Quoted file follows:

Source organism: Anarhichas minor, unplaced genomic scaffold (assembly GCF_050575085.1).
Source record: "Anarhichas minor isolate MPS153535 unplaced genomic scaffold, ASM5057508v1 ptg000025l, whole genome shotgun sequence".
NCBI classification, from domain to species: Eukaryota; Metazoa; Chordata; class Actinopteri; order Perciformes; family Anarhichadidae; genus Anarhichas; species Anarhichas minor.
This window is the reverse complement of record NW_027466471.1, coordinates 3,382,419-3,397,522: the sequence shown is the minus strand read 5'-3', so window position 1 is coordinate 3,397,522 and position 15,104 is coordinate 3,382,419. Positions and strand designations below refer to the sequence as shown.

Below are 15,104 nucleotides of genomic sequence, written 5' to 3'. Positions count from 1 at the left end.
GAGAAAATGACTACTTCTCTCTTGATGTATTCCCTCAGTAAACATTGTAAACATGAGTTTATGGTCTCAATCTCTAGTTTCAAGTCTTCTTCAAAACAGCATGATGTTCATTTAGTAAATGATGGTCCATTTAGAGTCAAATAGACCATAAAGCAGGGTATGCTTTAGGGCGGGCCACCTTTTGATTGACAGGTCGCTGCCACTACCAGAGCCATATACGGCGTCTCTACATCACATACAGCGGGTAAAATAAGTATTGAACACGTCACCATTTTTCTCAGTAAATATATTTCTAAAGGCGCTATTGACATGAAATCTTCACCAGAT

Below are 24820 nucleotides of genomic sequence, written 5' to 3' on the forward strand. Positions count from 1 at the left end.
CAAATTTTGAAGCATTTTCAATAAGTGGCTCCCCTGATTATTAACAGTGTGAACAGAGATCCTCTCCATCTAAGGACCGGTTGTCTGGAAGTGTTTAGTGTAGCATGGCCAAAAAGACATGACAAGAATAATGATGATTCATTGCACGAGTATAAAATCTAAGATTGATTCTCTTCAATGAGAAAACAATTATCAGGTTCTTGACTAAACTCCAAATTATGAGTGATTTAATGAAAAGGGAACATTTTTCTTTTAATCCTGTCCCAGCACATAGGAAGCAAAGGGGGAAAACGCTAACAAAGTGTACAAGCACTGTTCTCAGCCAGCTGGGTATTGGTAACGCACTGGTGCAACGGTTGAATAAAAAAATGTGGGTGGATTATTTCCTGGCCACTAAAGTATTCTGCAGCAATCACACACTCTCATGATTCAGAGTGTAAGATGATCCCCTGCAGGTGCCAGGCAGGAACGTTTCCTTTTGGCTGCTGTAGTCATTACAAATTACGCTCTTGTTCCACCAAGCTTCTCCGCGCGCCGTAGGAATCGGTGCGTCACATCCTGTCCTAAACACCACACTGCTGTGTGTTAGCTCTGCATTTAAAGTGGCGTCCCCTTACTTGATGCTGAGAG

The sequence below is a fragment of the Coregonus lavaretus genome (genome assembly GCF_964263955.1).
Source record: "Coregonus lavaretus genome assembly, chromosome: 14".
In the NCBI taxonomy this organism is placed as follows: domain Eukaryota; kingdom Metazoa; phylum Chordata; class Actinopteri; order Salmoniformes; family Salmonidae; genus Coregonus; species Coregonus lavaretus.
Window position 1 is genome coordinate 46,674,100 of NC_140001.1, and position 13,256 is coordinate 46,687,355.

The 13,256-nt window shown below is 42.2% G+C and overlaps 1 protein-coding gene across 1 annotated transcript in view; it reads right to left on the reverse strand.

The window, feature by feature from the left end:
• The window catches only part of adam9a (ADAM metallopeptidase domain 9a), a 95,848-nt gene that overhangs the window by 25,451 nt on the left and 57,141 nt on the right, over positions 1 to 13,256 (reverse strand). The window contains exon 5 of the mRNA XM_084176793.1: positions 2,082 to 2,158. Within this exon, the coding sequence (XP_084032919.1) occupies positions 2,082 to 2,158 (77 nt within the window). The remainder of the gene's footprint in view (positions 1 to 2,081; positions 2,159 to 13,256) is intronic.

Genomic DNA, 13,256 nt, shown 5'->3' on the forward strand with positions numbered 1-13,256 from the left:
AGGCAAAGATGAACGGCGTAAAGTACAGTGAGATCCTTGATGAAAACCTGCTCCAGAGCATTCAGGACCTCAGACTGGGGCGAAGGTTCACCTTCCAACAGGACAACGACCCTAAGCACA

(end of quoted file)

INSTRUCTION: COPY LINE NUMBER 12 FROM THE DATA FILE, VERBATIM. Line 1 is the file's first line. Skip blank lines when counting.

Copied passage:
Window position 1 is genome coordinate 46,674,100 of NC_140001.1, and position 13,256 is coordinate 46,687,355.